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The myths about Energy East, just to clear the air

By Susan Riley      

We shouldn’t let the issue fade without hacking away the false claims and apocalyptic predictions surrounding the massive, now doomed, infrastructure project.

There are conflicting guesses about how long the oilsands will be viable. Suncor’s CEO suggests 100 years, Natural Resources Minister Jim Carr, pictured, says 30 to 40. But once decarbonization takes hold (as it is, in Europe and China and California) the change could come quickly. Energy East will be remembered, if it is remembered at all, as the last twitch of a declining industry.  The Hill Times photograph by Andrew Meade
GATINEAU, QUE.—The decision by TransCanada to mothball its proposed Energy East pipeline some days ago risks becoming flotsam in the all-consuming whirl of daily news—from Harvey Weinstein, to Donald Trump’s threats to dump NAFTA, to second-hand Australian jets. But we shouldn’t let the issue fade without hacking away the false claims and apocalyptic predictions surrounding the massive, now doomed, infrastructure project.
1. False claim No. 1: the cancellation is entirely Justin Trudeau’s fault. 

Prime Minister Justin Trudeau. The argument would have more salience if Trudeau hadn’t—as he points out—approved two major energy pipelines in his two years in office, compared to zero for the Harper government. The Hill Times photograph by Andrew Meade

This interpretation has been most stridently embraced, unsurprisingly, by Andrew Scheer’s federal Conservatives and Saskatchewan Premier Brad Wall. They accuse Trudeau, in so many words, of being hostile to Western Canada and the oil industry, and draw lazy comparisons to his father’s National Energy Policy of the 1980s (different world, different ambitions).
The argument would have more salience if Trudeau hadn’t—as he points out—approved two major energy pipelines in his two years in office, compared to zero for the Harper government. It also runs counter to the prime minister’s, and Natural Resources Minister Jim Carr’s, frequently stated enthusiasm for getting Alberta’s oil to China and beyond—in an environmentally responsible way, of course, as if there was an environmentally responsible way to crank up, or extend, production in the oilsands.
That said, many Liberals are probably relieved that Energy East didn’t proceed, given the opposition it aroused in Quebec where the party holds 40 seats. But to suggest they undermined the project by imposing more rigorous emissions requirements, at the last minute, disregards the awesome fury of Montreal mayor Denis Coderre and many other municipal leaders. Not to mention TransCanada’s arrogance when it first tried to sell the project to a skeptical province. (Providing English-only documents is never a good idea.) Energy East was never going to be accepted by Quebecers.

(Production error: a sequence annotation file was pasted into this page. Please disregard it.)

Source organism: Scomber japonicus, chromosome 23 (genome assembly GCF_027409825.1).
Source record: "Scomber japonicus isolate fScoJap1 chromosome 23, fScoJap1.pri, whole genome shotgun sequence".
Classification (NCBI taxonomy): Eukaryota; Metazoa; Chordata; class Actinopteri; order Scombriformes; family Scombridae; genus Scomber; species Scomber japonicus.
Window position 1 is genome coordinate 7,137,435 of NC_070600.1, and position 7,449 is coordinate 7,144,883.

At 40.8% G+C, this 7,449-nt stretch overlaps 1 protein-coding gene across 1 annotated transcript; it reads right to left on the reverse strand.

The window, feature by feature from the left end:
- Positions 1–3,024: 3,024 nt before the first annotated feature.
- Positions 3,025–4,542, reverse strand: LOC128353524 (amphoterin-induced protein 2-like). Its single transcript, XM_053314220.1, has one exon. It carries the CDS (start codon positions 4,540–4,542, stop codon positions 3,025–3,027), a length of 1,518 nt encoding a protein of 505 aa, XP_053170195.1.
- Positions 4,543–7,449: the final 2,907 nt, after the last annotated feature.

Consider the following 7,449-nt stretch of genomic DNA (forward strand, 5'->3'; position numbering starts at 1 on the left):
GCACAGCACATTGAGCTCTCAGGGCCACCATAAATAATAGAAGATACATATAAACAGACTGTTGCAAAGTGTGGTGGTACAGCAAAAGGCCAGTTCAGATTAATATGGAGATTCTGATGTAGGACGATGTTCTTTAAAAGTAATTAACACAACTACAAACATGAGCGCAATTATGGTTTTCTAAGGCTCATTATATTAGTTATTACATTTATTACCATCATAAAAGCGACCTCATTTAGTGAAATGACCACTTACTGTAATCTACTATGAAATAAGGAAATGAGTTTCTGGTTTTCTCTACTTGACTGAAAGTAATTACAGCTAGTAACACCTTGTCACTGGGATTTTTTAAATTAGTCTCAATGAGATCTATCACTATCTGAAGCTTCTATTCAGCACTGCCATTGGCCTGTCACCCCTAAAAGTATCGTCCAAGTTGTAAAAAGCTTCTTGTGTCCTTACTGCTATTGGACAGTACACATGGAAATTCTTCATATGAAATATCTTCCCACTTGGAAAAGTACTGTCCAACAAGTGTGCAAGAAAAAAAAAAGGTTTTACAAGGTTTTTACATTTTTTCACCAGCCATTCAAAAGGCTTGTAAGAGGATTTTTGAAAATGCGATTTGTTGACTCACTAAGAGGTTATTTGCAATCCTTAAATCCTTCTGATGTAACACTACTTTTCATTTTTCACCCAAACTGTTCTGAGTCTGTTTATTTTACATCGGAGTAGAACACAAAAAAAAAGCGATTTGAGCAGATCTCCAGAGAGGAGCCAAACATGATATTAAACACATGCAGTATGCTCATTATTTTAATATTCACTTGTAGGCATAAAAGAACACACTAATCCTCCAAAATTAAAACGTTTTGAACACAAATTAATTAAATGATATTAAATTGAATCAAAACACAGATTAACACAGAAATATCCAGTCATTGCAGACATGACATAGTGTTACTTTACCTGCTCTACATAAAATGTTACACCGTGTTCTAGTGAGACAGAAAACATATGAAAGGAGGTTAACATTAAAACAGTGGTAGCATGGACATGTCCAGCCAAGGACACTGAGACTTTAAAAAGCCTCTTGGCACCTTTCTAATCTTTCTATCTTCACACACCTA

2. TransCanada and its champions have also suggested those extra conditions, imposed by the National Energy Board—allegedly acting as puppets, for anti-oil Trudeau—sabotaged the project as much, if not more, than market conditions. 
No, the NEB was finally doing what it is supposed to be doing: acting in the Canadian interest, instead of running interference for the oil industry, which has long been its role. It has never once turned down a major pipeline/fossil fuel project. It attaches conditions, but its main concern has been protecting the industry from mounting protests from environmentalists, Indigenous people and local politicians.
That started to change under Trudeau’s watch, with the appointment of new board members with new responsibilities, including assessing the broader environmental consequences of major projects—not just emissions resulting from construction, but emissions generated by future consumption of all that oil.

Conservative leader Andrew Scheer accuses Prime Minister Justin Trudeau, in so many words, of being hostile to Western Canada and the oil industry, and draws lazy comparisons to his father’s National Energy Policy of the 1980s (different world, different ambitions). The Hill Times file photograph

Rising emissions are the inescapable consequence of burning oil—a fact TransCanada would rather not focus on. And, if Canada is remotely serious about meeting its Paris targets, we have to start measuring more rigorously, and curtailing the growth, of emissions. As to TransCanada’s complaint that other recent projects have not been subjected to the same demanding standard, the unintended question is—why not? How much more greenhouse gas will the controversial Kinder Morgan project, intended to transport Alberta bitumen to China via Vancouver harbour, add to global totals?

3. The claim that TransCanada was the victim of an industry-hating, Quebec-dominated government downplays the reality that this was a doomed business proposition almost from the start. 

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